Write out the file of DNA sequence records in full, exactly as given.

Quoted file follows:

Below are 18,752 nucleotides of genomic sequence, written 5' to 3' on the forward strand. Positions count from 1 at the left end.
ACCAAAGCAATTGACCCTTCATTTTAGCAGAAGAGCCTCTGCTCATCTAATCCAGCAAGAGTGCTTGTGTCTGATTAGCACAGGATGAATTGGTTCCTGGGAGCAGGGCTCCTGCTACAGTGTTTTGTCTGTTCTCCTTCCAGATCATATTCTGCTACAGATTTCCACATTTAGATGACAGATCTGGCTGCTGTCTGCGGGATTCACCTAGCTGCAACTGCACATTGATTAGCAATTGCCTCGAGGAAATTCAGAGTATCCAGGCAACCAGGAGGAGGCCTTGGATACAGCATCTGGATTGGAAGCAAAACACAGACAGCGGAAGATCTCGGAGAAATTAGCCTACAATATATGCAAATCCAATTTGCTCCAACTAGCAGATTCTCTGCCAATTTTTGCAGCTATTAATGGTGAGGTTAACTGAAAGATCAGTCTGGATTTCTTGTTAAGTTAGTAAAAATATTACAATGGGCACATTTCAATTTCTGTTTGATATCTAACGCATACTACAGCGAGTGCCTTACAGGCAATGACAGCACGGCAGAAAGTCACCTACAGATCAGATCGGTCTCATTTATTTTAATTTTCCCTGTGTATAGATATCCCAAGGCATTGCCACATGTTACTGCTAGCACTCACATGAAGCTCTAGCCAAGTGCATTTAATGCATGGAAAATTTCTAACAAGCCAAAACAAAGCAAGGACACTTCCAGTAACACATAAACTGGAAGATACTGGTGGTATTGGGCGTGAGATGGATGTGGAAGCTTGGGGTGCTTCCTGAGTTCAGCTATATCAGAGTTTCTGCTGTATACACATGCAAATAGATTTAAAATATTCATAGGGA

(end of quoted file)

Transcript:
Below are 18,752 nucleotides of genomic sequence, written 5' to 3' on the forward strand. Positions count from 1 at the left end.
ACCAAAGCAATTGACCCTTCATTTTAGCAGAAGAGCCTCTGCTCATCTAATCCAGCAAGAGTGCTTGTGTCTGATTAGCACAGGATGAATTGGTTCCTGGGAGCAGGGCTCCTGCTACAGTGTTTTGTCTGTTCTCCTTCCAGATCATATTCTGCTACAGATTTCCACATTTAGATGACAGATCTGGCTGCTGTCTGCGGGATTCACCTAGCTGCAACTGCACATTGATTAGCAATTGCCTCGAGGAAATTCAGAGTATCCAGGCAACCAGGAGGAGGCCTTGGATACAGCATCTGGATTGGAAGCAAAACACAGACAGCGGAAGATCTCGGAGAAATTAGCCTACAATATATGCAAATCCAATTTGCTCCAACTAGCAGATTCTCTGCCAATTTTTGCAGCTATTAATGGTGAGGTTAACTGAAAGATCAGTCTGGATTTCTTGTTAAGTTAGTAAAAATATTACAATGGGCACATTTCAATTTCTGTTTGATATCTAACGCATACTACAGCGAGTGCCTTACAGGCAATGACAGCACGGCAGAAAGTCACCTACAGATCAGATCGGTCTCATTTATTTTAATTTTCCCTGTGTATAGATATCCCAAGGCATTGCCACATGTTACTGCTAGCACTCACATGAAGCTCTAGCCAAGTGCATTTAATGCATGGAAAATTTCTAACAAGCCAAAACAAAGCAAGGACACTTCCAGTAACACATAAACTGGAAGATACTGGTGGTATTGGGCGTGAGATGGATGTGGAAGCTTGGGGTGCTTCCTGAGTTCAGCTATATCAGAGTTTCTGCTGTATACACATGCAAATAGATTTAAAATATTCATAGGGA